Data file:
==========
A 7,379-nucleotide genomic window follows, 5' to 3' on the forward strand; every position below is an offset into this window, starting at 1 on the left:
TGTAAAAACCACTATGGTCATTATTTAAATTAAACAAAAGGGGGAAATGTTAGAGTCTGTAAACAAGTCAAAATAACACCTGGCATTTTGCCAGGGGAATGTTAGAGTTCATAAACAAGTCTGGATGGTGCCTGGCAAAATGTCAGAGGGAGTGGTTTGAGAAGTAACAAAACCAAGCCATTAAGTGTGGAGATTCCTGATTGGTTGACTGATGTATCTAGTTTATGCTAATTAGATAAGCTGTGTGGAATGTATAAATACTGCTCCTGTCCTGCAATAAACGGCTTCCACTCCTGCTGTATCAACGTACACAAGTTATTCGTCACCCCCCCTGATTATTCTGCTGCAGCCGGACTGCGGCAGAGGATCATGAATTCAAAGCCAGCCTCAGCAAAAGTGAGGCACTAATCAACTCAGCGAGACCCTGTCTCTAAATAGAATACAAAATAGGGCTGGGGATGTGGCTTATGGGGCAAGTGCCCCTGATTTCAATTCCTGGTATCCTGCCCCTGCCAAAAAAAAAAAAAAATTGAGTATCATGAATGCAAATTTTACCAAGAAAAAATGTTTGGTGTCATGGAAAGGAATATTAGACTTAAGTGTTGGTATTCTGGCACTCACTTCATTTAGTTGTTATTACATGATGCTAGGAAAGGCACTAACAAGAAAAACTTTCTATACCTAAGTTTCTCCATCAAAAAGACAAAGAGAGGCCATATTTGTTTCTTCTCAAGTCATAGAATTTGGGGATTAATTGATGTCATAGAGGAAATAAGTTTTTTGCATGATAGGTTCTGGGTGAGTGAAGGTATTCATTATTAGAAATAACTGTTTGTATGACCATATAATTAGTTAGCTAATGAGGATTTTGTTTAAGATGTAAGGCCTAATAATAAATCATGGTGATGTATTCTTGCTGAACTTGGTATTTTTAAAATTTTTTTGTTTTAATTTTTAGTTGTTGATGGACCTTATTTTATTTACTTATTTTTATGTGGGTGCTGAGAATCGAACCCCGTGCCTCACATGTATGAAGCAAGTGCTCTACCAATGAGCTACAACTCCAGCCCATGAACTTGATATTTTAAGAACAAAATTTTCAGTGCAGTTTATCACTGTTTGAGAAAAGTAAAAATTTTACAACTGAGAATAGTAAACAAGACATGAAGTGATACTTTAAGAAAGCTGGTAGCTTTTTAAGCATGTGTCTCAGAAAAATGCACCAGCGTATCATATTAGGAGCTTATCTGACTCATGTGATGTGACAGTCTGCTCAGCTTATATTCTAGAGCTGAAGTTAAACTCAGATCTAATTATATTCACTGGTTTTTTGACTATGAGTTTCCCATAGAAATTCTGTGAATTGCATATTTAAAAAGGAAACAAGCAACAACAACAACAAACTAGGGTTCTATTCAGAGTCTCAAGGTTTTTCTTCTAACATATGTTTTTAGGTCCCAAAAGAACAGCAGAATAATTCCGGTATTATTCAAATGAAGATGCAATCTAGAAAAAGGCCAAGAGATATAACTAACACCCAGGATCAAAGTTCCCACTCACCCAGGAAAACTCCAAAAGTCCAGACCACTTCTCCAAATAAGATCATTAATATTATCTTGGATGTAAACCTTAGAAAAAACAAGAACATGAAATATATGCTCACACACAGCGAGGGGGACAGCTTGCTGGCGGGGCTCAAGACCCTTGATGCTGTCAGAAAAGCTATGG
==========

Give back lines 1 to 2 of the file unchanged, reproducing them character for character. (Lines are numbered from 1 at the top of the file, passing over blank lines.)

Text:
A 7,379-nucleotide genomic window follows, 5' to 3' on the forward strand; every position below is an offset into this window, starting at 1 on the left:
TGTAAAAACCACTATGGTCATTATTTAAATTAAACAAAAGGGGGAAATGTTAGAGTCTGTAAACAAGTCAAAATAACACCTGGCATTTTGCCAGGGGAATGTTAGAGTTCATAAACAAGTCTGGATGGTGCCTGGCAAAATGTCAGAGGGAGTGGTTTGAGAAGTAACAAAACCAAGCCATTAAGTGTGGAGATTCCTGATTGGTTGACTGATGTATCTAGTTTATGCTAATTAGATAAGCTGTGTGGAATGTATAAATACTGCTCCTGTCCTGCAATAAACGGCTTCCACTCCTGCTGTATCAACGTACACAAGTTATTCGTCACCCCCCCTGATTATTCTGCTGCAGCCGGACTGCGGCAGAGGATCATGAATTCAAAGCCAGCCTCAGCAAAAGTGAGGCACTAATCAACTCAGCGAGACCCTGTCTCTAAATAGAATACAAAATAGGGCTGGGGATGTGGCTTATGGGGCAAGTGCCCCTGATTTCAATTCCTGGTATCCTGCCCCTGCCAAAAAAAAAAAAAAATTGAGTATCATGAATGCAAATTTTACCAAGAAAAAATGTTTGGTGTCATGGAAAGGAATATTAGACTTAAGTGTTGGTATTCTGGCACTCACTTCATTTAGTTGTTATTACATGATGCTAGGAAAGGCACTAACAAGAAAAACTTTCTATACCTAAGTTTCTCCATCAAAAAGACAAAGAGAGGCCATATTTGTTTCTTCTCAAGTCATAGAATTTGGGGATTAATTGATGTCATAGAGGAAATAAGTTTTTTGCATGATAGGTTCTGGGTGAGTGAAGGTATTCATTATTAGAAATAACTGTTTGTATGACCATATAATTAGTTAGCTAATGAGGATTTTGTTTAAGATGTAAGGCCTAATAATAAATCATGGTGATGTATTCTTGCTGAACTTGGTATTTTTAAAATTTTTTTGTTTTAATTTTTAGTTGTTGATGGACCTTATTTTATTTACTTATTTTTATGTGGGTGCTGAGAATCGAACCCCGTGCCTCACATGTATGAAGCAAGTGCTCTACCAATGAGCTACAACTCCAGCCCATGAACTTGATATTTTAAGAACAAAATTTTCAGTGCAGTTTATCACTGTTTGAGAAAAGTAAAAATTTTACAACTGAGAATAGTAAACAAGACATGAAGTGATACTTTAAGAAAGCTGGTAGCTTTTTAAGCATGTGTCTCAGAAAAATGCACCAGCGTATCATATTAGGAGCTTATCTGACTCATGTGATGTGACAGTCTGCTCAGCTTATATTCTAGAGCTGAAGTTAAACTCAGATCTAATTATATTCACTGGTTTTTTGACTATGAGTTTCCCATAGAAATTCTGTGAATTGCATATTTAAAAAGGAAACAAGCAACAACAACAACAAACTAGGGTTCTATTCAGAGTCTCAAGGTTTTTCTTCTAACATATGTTTTTAGGTCCCAAAAGAACAGCAGAATAATTCCGGTATTATTCAAATGAAGATGCAATCTAGAAAAAGGCCAAGAGATATAACTAACACCCAGGATCAAAGTTCCCACTCACCCAGGAAAACTCCAAAAGTCCAGACCACTTCTCCAAATAAGATCATTAATATTATCTTGGATGTAAACCTTAGAAAAAACAAGAACATGAAATATATGCTCACACACAGCGAGGGGGACAGCTTGCTGGCGGGGCTCAAGACCCTTGATGCTGTCAGAAAAGCTATGG